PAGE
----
Godfrey Reggio's Visitors is as much a Zen experience as it is a movie, although as the latter it can be quite astonishing, too - cinema that envelops and enthralls.
A nonnarrative feature shot in lustrous black and white, with a hypnotic orchestral score from composer Philip Glass, Reggio's wordless take on where humanity is right now - in the throes of technology, in a teeming 21st century - consists of exactly 74 shots. That's right, fewer shots than Michael Bay crams into maybe five minutes of a Transformers installment.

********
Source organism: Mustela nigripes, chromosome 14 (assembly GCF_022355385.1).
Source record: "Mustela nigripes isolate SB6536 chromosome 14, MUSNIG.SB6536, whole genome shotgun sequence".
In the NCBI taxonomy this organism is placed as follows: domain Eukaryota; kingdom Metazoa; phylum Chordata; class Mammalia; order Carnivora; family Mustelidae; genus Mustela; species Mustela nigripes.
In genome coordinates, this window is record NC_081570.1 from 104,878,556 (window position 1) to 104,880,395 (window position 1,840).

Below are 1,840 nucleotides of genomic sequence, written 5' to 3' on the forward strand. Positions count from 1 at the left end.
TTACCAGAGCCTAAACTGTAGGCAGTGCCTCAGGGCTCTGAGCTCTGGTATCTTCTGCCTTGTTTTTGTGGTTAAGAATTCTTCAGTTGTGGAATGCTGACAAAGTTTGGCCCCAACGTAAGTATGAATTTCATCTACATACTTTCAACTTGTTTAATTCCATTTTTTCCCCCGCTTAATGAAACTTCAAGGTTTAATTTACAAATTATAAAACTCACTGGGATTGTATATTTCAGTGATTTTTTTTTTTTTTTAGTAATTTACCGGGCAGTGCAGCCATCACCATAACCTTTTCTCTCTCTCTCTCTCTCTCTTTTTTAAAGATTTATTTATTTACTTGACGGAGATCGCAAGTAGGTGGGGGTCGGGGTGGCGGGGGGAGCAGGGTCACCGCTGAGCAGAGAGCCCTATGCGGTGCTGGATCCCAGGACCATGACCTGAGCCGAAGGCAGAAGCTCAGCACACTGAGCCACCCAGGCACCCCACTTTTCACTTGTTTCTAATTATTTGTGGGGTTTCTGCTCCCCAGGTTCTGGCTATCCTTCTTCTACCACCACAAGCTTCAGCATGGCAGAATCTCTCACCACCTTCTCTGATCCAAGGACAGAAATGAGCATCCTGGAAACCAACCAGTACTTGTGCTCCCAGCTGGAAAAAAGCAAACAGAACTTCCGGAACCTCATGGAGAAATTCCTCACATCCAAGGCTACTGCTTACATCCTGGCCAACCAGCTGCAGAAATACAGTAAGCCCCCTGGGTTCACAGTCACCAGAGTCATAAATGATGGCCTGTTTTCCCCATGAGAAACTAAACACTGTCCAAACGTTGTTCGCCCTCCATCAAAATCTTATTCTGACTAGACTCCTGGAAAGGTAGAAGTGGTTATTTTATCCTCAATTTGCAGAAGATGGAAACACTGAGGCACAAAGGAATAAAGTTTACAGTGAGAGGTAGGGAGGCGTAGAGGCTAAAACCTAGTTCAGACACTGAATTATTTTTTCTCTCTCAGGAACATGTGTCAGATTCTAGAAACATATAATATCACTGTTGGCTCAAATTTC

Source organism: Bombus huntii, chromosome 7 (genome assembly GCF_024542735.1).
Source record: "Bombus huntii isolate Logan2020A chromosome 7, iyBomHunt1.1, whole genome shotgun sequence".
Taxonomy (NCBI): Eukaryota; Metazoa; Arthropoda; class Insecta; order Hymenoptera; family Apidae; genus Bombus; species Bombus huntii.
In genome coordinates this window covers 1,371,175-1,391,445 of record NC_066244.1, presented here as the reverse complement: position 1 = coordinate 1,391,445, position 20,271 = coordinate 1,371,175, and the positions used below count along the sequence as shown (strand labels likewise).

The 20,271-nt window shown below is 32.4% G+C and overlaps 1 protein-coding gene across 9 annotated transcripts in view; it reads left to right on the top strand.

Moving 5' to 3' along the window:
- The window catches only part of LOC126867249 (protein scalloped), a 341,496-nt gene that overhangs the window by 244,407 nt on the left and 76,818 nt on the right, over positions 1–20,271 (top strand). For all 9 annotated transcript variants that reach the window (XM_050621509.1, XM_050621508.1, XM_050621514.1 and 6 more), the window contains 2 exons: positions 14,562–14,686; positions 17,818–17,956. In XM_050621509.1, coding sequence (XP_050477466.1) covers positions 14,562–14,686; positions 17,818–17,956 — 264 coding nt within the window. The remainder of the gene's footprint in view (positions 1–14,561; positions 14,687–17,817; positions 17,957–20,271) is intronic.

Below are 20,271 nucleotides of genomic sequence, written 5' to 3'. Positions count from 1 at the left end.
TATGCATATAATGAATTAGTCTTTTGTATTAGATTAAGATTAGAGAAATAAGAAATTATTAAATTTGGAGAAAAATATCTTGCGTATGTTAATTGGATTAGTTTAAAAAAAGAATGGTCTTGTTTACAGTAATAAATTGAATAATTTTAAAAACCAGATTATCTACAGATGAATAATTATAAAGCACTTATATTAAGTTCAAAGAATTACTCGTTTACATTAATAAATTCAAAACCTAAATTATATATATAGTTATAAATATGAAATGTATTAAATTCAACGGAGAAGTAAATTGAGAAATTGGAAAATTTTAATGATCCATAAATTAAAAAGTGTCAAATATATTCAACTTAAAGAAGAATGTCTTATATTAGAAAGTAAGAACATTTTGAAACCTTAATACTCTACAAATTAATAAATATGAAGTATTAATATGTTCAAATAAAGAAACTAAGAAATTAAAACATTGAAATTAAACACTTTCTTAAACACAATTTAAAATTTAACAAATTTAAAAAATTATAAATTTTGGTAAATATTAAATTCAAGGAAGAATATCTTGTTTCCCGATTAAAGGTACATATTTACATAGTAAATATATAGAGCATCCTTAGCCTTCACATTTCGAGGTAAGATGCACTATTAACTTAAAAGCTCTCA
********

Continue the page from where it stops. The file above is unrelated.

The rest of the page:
And what are those shots? Mostly looping close-ups of people's faces: men and women, children, the camera catching them head on, as though the subjects were gazing out from the screen, right at us. And there's Triska, a female lowland gorilla from the Bronx Zoo, her eyes stirring, moving, her massive head framed against a black backdrop.
In balletic slow-mo, these portraits say more than pages of dialogue could. The faces are smooth and wizened, knotted in anxiety or serene, scrutinizing, pensive, happy, sad. Intercut with shots of the Louisiana bayou, of desolate urban architecture and the landscape of the moon, Visitors weaves a meditative tapestry. The point? To consider the experience of watching, how we process images, and how we struggle to slow down, to become mindful and still.